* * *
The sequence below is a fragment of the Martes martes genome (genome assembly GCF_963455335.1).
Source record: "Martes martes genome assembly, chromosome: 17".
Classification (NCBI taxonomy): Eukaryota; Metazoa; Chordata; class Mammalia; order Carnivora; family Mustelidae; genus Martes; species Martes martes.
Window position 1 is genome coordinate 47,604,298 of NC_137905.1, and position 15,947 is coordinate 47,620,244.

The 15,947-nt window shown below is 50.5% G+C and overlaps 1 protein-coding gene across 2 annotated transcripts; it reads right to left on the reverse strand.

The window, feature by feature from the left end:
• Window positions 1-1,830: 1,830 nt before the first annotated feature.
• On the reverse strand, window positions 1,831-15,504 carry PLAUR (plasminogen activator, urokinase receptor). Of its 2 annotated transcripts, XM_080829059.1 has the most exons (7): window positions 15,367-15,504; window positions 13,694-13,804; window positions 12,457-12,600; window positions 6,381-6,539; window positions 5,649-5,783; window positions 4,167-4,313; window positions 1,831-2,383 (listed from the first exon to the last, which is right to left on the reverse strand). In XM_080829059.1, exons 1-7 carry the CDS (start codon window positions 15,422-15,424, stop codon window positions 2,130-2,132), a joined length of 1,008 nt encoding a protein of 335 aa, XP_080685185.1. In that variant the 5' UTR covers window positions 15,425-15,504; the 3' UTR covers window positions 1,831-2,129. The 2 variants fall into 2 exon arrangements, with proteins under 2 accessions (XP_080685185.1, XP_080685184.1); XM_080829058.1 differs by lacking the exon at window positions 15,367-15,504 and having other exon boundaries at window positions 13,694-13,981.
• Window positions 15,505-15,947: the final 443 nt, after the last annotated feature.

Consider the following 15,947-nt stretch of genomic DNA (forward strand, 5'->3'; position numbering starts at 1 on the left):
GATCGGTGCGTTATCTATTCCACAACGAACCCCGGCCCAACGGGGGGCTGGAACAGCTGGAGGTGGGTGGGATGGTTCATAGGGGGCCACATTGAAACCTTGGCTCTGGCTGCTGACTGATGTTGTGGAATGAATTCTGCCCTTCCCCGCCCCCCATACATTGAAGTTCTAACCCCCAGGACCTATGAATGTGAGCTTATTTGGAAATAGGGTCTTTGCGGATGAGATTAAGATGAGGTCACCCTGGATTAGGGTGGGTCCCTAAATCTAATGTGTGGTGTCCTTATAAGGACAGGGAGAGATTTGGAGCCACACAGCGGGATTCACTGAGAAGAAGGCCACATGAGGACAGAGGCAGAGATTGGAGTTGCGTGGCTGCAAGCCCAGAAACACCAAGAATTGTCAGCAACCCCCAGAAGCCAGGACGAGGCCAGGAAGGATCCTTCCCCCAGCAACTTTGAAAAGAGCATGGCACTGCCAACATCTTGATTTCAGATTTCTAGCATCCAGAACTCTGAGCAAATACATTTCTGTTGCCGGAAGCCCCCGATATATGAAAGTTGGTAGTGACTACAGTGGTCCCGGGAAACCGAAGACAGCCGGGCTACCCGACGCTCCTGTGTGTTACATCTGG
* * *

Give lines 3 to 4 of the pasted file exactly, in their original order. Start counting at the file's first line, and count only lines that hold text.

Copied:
Classification (NCBI taxonomy): Eukaryota; Metazoa; Chordata; class Mammalia; order Carnivora; family Mustelidae; genus Martes; species Martes martes.
Window position 1 is genome coordinate 47,604,298 of NC_137905.1, and position 15,947 is coordinate 47,620,244.